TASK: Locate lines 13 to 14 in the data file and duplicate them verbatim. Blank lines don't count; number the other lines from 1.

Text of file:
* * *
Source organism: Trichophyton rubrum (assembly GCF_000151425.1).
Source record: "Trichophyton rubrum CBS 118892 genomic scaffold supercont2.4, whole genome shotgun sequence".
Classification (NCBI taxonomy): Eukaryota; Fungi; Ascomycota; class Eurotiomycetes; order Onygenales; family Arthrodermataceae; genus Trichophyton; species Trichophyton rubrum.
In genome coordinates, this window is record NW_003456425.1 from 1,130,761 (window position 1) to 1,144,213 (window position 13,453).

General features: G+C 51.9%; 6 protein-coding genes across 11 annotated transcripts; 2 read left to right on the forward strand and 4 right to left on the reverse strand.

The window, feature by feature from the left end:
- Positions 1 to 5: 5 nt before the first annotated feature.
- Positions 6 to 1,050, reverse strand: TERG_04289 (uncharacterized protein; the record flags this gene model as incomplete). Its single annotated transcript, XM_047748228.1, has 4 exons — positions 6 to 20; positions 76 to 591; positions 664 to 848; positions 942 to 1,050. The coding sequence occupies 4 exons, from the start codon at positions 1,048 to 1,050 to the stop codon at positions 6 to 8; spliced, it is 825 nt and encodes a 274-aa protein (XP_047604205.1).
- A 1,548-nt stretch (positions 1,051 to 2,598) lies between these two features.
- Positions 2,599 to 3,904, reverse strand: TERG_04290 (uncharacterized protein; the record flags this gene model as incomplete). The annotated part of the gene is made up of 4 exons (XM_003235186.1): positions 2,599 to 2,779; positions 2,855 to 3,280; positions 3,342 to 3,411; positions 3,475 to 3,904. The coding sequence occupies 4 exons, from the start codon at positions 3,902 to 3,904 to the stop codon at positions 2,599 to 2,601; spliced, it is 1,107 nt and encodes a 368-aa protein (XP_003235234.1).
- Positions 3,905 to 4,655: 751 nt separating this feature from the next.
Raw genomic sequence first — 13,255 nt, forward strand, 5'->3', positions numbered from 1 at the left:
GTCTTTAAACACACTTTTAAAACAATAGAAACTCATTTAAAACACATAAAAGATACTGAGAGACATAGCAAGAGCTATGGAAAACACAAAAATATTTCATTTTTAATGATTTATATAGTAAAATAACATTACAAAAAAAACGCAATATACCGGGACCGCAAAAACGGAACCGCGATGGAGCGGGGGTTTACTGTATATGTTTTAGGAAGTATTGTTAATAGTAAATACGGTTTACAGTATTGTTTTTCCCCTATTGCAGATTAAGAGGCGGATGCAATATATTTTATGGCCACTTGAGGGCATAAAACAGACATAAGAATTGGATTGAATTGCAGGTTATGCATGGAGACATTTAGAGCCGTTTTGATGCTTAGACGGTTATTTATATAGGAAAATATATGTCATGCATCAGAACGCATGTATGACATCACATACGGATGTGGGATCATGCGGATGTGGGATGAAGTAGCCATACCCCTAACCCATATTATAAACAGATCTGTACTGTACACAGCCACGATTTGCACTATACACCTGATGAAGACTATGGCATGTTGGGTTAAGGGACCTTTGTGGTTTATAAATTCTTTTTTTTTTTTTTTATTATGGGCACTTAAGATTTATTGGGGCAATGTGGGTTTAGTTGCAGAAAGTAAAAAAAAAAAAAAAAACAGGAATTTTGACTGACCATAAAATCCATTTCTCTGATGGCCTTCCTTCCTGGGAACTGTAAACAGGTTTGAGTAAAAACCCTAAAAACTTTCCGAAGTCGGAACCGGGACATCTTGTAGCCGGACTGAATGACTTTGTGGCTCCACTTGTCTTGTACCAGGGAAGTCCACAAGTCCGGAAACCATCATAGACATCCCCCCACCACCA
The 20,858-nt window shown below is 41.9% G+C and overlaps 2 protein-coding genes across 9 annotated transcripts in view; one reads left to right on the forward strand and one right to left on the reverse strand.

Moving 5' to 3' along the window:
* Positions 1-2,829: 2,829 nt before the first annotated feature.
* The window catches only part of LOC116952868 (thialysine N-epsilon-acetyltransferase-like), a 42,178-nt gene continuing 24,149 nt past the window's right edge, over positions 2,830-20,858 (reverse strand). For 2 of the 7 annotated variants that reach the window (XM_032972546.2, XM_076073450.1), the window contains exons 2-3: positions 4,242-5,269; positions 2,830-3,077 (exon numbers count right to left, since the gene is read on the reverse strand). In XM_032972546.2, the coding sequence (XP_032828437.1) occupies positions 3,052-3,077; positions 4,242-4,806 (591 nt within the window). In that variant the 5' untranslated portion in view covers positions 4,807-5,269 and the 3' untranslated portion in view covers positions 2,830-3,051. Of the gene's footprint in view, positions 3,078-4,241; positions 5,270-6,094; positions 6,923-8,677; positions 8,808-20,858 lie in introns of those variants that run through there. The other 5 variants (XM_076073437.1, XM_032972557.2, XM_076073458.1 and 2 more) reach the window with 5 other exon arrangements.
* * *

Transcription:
GTCTTTAAACACACTTTTAAAACAATAGAAACTCATTTAAAACACATAAAAGATACTGAGAGACATAGCAAGAGCTATGGAAAACACAAAAATATTTCATTTTTAATGATTTATATAGTAAAATAACATTACAAAAAAAACGCAATATACCGGGACCGCAAAAACGGAACCGCGATGGAGCGGGGGTTTACTGTATATGTTTTAGGAAGTATTGTTAATAGTAAATACGGTTTACAGTATTGTTTTTCCCCTATTGCAGATTAAGAGGCGGATGCAATATATTTTATGGCCACTTGAGGGCATAAAACAGACATAAGAATTGGATTGAATTGCAGGTTATGCATGGAGACATTTAGAGCCGTTTTGATGCTTAGACGGTTATTTATATAGGAAAATATATGTCATGCATCAGAACGCATGTATGACATCACATACGGATGTGGGATCATGCGGATGTGGGATGAAGTAGCCATACCCCTAACCCATATTATAAACAGATCTGTACTGTACACAGCCACGATTTGCACTATACACCTGATGAAGACTATGGCATGTTGGGTTAAGGGACCTTTGTGGTTTATAAATTCTTTTTTTTTTTTTTTATTATGGGCACTTAAGATTTATTGGGGCAATGTGGGTTTAGTTGCAGAAAGTAAAAAAAAAAAAAAAAACAGGAATTTTGACTGACCATAAAATCCATTTCTCTGATGGCCTTCCTTCCTGGGAACTGTAAACAGGTTTGAGTAAAAACCCTAAAAACTTTCCGAAGTCGGAACCGGGACATCTTGTAGCCGGACTGAATGACTTTGTGGCTCCACTTGTCTTGTACCAGGGAAGTCCACAAGTCCGGAAACCATCATAGACATCCCCCCACCACCA
The 20,858-nt window shown below is 41.9% G+C and overlaps 2 protein-coding genes across 9 annotated transcripts in view; one reads left to right on the forward strand and one right to left on the reverse strand.